The European migrant crisis or European refugee crisis began in 2015, when an increasing number of refugees and migrants made the journey to the European Union (EU) to seek asylum, travelling across the Mediterranean Sea or through Southern Europe. They came from areas such as Western and South Asia, Africa, and the Western Balkans. According to the United Nations High Commissioner for Refugees, the top three nationalities of the over one million Mediterranean Sea arrivals in 2015 were Syrian (49%), Afghan (21%) and Iraqi (8%). Of the refugees and migrants arriving in Europe by sea in 2015, 58% were men, 17% women and an alarming 25% underage children.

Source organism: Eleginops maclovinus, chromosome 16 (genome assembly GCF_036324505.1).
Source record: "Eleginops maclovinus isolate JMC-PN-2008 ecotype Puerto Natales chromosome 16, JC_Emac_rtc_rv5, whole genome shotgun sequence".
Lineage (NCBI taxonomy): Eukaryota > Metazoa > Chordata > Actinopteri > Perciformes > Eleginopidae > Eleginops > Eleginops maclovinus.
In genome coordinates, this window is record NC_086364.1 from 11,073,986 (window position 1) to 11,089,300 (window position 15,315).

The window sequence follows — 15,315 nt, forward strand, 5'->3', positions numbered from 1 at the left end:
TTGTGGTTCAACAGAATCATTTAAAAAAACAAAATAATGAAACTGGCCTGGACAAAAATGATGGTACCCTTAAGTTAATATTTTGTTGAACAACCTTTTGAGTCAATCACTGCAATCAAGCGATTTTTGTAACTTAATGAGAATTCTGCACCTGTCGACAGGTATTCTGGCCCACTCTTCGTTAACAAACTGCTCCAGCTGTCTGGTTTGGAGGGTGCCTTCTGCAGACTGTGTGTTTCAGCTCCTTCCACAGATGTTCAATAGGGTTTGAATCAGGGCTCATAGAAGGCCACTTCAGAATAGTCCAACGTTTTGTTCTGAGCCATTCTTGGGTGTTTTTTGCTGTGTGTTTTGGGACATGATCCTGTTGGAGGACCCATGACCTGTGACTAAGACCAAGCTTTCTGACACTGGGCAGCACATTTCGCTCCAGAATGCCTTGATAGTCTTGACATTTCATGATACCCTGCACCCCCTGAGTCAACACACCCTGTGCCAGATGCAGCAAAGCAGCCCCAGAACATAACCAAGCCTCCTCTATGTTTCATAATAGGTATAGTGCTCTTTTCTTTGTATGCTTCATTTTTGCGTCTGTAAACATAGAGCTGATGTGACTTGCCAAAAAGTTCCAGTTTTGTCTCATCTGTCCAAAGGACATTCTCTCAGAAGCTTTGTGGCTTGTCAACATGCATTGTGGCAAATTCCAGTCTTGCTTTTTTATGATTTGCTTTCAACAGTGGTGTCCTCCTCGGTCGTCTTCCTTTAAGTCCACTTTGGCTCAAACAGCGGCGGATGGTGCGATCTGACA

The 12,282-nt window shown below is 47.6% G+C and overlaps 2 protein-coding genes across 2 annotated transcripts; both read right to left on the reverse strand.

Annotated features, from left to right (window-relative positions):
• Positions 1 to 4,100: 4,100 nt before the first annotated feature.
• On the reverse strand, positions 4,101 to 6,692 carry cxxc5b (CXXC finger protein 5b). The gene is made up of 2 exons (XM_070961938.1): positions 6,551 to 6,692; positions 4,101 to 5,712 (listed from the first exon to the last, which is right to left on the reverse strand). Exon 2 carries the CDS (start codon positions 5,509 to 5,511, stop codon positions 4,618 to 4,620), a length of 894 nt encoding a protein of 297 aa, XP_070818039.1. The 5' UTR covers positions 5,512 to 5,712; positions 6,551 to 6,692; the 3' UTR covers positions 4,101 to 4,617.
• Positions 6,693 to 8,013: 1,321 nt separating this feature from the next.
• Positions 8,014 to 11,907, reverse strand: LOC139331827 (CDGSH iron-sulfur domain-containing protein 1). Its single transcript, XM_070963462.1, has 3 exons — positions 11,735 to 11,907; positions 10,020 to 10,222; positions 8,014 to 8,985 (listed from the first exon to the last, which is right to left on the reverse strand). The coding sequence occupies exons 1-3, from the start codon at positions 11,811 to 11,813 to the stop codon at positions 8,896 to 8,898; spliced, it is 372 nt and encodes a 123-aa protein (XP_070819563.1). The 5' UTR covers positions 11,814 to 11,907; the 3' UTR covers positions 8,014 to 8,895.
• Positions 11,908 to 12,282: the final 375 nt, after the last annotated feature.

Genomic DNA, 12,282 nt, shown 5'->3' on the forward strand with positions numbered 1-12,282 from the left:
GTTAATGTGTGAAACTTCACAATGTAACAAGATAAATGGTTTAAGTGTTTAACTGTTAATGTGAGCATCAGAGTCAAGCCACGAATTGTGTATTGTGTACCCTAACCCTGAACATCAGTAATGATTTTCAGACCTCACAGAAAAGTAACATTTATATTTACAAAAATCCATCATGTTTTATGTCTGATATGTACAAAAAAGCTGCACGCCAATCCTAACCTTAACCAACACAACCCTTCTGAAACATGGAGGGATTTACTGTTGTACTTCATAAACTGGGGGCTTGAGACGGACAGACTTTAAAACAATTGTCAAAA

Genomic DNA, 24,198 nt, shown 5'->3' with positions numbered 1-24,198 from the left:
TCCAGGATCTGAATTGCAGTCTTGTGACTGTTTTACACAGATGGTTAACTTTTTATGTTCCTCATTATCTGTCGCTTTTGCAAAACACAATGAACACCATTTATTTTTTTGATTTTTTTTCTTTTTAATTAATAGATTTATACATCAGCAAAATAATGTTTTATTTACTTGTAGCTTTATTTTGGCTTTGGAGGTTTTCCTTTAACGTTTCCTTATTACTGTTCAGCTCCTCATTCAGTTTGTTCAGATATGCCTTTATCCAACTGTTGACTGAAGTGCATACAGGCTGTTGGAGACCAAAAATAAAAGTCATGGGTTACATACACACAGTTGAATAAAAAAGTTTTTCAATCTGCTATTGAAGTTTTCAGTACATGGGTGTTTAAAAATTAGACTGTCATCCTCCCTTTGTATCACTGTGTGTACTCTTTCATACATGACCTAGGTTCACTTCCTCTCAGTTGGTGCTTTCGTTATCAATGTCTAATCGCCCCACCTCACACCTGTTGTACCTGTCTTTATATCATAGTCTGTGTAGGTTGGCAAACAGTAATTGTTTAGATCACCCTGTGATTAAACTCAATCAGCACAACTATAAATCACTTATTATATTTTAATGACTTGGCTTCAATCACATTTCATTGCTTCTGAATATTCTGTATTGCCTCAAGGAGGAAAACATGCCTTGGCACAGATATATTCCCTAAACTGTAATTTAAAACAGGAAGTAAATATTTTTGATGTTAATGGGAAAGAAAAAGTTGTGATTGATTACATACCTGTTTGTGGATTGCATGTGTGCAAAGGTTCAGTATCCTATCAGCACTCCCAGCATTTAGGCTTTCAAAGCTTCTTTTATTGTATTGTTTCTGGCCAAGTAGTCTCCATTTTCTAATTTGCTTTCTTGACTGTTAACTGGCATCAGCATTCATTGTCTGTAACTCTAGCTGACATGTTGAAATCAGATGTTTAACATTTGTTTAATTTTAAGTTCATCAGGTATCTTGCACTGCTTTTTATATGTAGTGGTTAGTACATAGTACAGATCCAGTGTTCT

This project has already begun at the makeshift camp of Idomeni in Greece. It is intended to be continued through that country as well as other “hot-spots” such as Melilla in northern Africa, Calais in France, and new places that will most likely arise. The project concentrates, from a humanitarian point of view, on the effect of political decisions on real people and their families. Such is the case of the closure of the Macedonian-Greek (Fyrom) border a month ago, already portrayed on these images.
Javier Fernandez, documentary photographer born in Jerez, southern Spain in 1980.